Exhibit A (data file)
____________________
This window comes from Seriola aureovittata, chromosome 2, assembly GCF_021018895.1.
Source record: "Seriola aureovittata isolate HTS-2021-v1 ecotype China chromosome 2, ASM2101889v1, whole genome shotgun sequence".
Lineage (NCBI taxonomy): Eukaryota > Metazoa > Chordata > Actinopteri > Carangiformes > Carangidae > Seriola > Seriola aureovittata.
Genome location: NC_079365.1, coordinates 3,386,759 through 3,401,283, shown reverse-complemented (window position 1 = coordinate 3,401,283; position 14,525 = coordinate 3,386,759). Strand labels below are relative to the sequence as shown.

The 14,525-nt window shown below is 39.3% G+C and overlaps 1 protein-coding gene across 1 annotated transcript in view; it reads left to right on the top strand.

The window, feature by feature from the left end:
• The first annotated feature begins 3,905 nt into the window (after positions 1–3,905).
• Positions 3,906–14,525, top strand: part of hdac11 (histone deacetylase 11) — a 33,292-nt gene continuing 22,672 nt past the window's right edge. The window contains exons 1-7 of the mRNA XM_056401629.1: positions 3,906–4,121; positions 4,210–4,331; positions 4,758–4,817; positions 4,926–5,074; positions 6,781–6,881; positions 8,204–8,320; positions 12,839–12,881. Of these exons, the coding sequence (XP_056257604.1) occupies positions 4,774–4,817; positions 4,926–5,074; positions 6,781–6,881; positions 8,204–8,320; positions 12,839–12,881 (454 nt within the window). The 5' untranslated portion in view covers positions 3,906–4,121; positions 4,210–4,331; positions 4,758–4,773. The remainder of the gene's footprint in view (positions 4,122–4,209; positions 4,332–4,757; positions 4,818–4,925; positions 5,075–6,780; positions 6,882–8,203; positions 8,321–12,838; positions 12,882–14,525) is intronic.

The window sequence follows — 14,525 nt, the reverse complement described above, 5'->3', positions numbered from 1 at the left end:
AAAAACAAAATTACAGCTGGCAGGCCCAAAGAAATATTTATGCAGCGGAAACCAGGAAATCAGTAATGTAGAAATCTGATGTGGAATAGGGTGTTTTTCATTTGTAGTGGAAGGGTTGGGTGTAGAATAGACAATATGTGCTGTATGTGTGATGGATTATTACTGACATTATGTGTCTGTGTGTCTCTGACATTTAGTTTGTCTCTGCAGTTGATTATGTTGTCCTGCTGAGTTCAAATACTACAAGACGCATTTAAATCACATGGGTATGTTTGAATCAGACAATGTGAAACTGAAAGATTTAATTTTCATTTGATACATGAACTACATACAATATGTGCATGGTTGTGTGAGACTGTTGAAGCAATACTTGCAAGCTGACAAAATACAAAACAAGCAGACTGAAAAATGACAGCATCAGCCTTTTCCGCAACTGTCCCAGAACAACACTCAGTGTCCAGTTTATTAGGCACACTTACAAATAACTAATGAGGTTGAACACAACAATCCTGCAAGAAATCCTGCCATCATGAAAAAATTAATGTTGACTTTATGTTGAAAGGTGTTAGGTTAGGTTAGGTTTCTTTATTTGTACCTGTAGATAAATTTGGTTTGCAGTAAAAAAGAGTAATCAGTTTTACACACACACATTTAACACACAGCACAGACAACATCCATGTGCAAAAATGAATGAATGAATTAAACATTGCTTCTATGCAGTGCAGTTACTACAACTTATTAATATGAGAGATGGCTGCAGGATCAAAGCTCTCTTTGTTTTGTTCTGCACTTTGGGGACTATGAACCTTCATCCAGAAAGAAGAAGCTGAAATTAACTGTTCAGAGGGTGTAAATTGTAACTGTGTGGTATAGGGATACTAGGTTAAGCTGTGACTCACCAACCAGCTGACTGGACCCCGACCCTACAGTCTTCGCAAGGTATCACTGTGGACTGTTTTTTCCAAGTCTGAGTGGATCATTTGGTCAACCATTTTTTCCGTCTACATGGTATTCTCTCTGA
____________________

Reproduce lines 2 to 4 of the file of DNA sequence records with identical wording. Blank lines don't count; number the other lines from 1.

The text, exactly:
Source record: "Seriola aureovittata isolate HTS-2021-v1 ecotype China chromosome 2, ASM2101889v1, whole genome shotgun sequence".
Lineage (NCBI taxonomy): Eukaryota > Metazoa > Chordata > Actinopteri > Carangiformes > Carangidae > Seriola > Seriola aureovittata.
Genome location: NC_079365.1, coordinates 3,386,759 through 3,401,283, shown reverse-complemented (window position 1 = coordinate 3,401,283; position 14,525 = coordinate 3,386,759). Strand labels below are relative to the sequence as shown.